In addition to global investors, foreign tourists have also showed huge attention to the country in recent years. In 2010, China attracted about 56 million tourists and became the world’s third-biggest tourist attraction centre in 2010. Four million of these tourists visited Beijing; the Beijing International Airport became the Asia’s busiest and the world’s second-busiest airport in use. International sport organisations and trade fairs which China hosted (such as 4th World Conference on Women in 1995, 3rd China International Logistics Expo in 2007, Olympic Games 2008, 16th Asian Games in 2010, 26th World University Games in 2011, Canton Fairs, Chongqing High-Tech Fairs, China International Military-Civilian Scientific Expos and so on) played a key role in the increase of the global concern with the country.
Most of international articles regarding China mostly talk about possible impacts which ‘Superpower Chi-na’ will make to the world’s political and economic system in the near future. Some journalists and scholars assert that China is an uncontrollable power which can be a threat for the world. Well, this issue may be argued but in addition to the impact of Superpower China on the world’s economic and political system, the impact of 30-year globalisation pro-cess on China should also be discussed. It could be said that China gained huge economic advantage in its globalisation process but it also gained some disadvantages in social, spatial and environmental terms. Summarizing the negative impacts of the globalisation process on China:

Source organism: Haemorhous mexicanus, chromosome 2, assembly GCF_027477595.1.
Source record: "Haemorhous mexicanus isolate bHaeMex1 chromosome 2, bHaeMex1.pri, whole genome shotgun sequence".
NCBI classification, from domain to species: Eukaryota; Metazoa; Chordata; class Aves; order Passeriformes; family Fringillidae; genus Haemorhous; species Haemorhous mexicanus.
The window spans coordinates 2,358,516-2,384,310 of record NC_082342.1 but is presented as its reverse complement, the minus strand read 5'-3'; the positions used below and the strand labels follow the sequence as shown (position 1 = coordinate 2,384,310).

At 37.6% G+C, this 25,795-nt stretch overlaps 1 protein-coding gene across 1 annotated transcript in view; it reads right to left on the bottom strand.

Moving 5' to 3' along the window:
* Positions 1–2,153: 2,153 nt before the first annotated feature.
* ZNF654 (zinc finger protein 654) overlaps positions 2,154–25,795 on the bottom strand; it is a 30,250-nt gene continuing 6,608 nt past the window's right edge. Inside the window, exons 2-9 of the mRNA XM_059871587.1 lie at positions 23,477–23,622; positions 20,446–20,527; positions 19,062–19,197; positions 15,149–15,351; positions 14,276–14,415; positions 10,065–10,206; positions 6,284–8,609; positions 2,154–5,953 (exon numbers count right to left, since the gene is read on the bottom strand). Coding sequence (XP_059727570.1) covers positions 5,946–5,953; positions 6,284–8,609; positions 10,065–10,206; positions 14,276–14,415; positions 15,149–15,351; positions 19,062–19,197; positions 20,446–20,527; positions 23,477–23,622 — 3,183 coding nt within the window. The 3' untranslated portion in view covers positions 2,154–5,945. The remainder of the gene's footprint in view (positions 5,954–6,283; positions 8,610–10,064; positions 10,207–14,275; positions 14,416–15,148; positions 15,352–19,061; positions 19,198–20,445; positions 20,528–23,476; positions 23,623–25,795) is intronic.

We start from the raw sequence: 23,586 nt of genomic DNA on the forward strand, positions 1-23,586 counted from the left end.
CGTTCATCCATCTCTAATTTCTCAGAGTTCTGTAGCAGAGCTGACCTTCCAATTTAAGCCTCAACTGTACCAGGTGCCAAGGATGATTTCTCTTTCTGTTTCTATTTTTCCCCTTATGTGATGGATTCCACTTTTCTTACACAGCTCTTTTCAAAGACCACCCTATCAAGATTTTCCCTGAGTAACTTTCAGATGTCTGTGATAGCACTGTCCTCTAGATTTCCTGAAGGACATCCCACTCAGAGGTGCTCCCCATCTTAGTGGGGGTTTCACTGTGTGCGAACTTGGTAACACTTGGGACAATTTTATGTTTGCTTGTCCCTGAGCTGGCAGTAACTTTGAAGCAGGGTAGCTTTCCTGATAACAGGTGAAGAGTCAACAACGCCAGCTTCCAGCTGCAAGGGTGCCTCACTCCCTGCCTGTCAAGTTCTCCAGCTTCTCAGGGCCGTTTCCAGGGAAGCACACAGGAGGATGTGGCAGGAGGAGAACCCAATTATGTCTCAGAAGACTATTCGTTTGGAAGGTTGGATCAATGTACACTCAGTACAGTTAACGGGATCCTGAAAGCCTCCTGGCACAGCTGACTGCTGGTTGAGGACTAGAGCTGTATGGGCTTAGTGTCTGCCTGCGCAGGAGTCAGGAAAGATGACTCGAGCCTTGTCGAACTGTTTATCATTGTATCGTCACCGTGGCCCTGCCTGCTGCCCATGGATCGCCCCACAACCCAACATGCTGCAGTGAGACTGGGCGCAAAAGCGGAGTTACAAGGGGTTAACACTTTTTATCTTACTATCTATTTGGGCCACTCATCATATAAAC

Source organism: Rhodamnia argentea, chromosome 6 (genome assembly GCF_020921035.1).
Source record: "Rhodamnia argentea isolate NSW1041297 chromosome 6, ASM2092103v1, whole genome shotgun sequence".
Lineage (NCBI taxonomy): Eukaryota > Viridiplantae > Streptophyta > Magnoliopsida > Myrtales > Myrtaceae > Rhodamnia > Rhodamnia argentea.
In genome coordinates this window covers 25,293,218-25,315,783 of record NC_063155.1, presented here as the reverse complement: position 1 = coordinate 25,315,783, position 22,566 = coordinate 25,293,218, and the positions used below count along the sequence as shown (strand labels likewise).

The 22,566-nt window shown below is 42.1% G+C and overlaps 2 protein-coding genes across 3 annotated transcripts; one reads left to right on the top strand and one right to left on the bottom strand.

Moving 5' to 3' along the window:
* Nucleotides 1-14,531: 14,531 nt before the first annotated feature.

Due to the rapid industrialization process, 103 million Chinese migrated from rural areas to urban areas between 1990 and 2005 in China (McKinsey report, March 2009). The number of urbanists, whose count-ed 172 million in 1978, rose to 577 million in 2005. It is predicted that this number will get over 1 billion in 2025. This means that the 64% of the country’s total population will be living in cities (McKinsey report, March 2009); so the first negative impact is the breakdown of the urban-rural balance in the country. Regarding this issue, dependant on the urban sprawl phenomenon, it is calculated that the size of the arable land will drop the 7% of the country’s total area in 2025 (Wired, 2008). This means that the country cbe dependant to other countries in terms of food production and provision in the future; food prices are increasing rapidly today (the National Statistics Bureau, 2009).
The second negative impact is the air and water pollution. China’s air, lakes and rivers were polluted very much as a result of intensive and regular industrial and agricultural wastes in solid, liquid and gas forms. According to World Bank 2007 Report, an estimated 350.000-400.000 people died prematurely from outdoor air pollution in the country up to now. More importantly, the 90% of Chinese cities’ underground water is contaminated today so finding clean drinkable water in the country can be a big problem in the next years (Asia Water Project, 2007).